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SOCHI — In skiing and snowboarding the key to success is nothing but speed.
The speed needs to be controlled with competitors on either side and unstable conditions. Speed is so important that sometimes it creates insane scenarios.
"Sitting in the start gate, looking down the line the gate drops," said U.S. Snowboarder Nate Holland. "Sometimes it goes really smoothed and controlled and sometimes it's just utter chaos."
These riders have to be very smart about where they take the corners and maximize their speed lines.
"The biggest and most common thing for a start is to have some kind of feature that's going to separate all of the competitors right away," said freestyle skier John Teller.
It's different all the time, in order to keep the participants on their toes, so to speak.
"They put a million jumps, a million rollers in front of us," Holland said. "You're trying to get over this feature as soon as possible, and some guys wrecking off to your left. And another guy's nipping at your heels on your right. When you're looking at a big, 70-foot jump, you're hitting this thing at 50, 60 miles an hour, you're gonna catch air. A rule of thumb is to get out of the air. The air is slow. The snow is fast."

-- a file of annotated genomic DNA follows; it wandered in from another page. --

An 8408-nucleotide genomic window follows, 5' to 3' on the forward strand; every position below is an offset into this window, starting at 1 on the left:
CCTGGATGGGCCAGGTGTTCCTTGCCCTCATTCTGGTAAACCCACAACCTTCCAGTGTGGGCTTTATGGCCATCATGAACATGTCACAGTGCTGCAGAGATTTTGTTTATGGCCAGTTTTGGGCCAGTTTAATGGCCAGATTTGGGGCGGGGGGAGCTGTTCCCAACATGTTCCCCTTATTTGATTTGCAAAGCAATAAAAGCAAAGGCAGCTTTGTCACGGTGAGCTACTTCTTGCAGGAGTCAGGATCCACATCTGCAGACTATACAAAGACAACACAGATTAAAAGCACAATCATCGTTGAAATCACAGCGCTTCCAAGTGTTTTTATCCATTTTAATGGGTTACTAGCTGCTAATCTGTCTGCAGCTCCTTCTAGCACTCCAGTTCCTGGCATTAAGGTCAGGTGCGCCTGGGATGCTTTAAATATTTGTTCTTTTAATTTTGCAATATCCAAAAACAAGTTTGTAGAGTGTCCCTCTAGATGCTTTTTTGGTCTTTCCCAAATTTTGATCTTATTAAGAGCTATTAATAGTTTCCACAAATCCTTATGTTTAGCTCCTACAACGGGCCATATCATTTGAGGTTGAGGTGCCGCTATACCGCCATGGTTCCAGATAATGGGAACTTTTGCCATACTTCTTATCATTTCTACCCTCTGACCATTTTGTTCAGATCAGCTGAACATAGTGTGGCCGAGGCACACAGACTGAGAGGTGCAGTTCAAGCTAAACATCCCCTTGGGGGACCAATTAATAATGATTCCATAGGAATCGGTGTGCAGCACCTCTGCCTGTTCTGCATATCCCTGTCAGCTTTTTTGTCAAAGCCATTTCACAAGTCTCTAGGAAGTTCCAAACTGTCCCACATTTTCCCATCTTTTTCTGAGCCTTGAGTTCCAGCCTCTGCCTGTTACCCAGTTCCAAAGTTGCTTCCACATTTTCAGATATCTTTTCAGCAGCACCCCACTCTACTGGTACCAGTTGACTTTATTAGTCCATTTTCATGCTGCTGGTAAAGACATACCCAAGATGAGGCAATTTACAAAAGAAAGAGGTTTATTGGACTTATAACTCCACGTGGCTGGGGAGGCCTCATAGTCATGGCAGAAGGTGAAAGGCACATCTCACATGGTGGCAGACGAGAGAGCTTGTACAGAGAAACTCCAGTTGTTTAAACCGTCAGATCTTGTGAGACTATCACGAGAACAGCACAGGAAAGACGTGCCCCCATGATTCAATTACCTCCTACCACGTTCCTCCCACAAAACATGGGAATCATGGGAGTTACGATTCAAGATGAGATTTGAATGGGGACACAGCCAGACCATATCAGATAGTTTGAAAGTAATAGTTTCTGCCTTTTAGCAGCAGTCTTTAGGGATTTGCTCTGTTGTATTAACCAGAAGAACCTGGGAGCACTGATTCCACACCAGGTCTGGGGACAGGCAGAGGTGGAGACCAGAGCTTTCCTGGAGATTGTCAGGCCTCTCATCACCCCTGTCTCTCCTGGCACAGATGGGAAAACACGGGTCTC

Big air is not what you want to see. You want to keep that board on the ground so you can run fast.
"Get in your tuck," said Alpine skiier Steve Nyman. "Get in the most aerodynamic position you can and search for the maximum amount of speed while sliding down a sheet of ice.
"If you are going off a jump and you're actually flying far," Nyman said. "You are covering more distance on the course and uh, you're killing time."
There is a science to all of it and sometimes it isn't a feeling on the snow, but it comes from a different sense.
"You want to land really soft," Holland said. "You want to barely even hear your landing."
Land very, very smooth by keeping the board on the ground.
"Sochi is going to be a chess match," Holland said. "There's a lot of different features. Lots of big air. Lots of scraped sections. And I think it's a great course."
However, there are no excuses. Every person riding this snow and ice will be doing it on the same field, and so it comes down to speed.
"It's all about time in our event. It's not about style or judges," Nyman said. "It's all about the clock. The clock doesn't lie."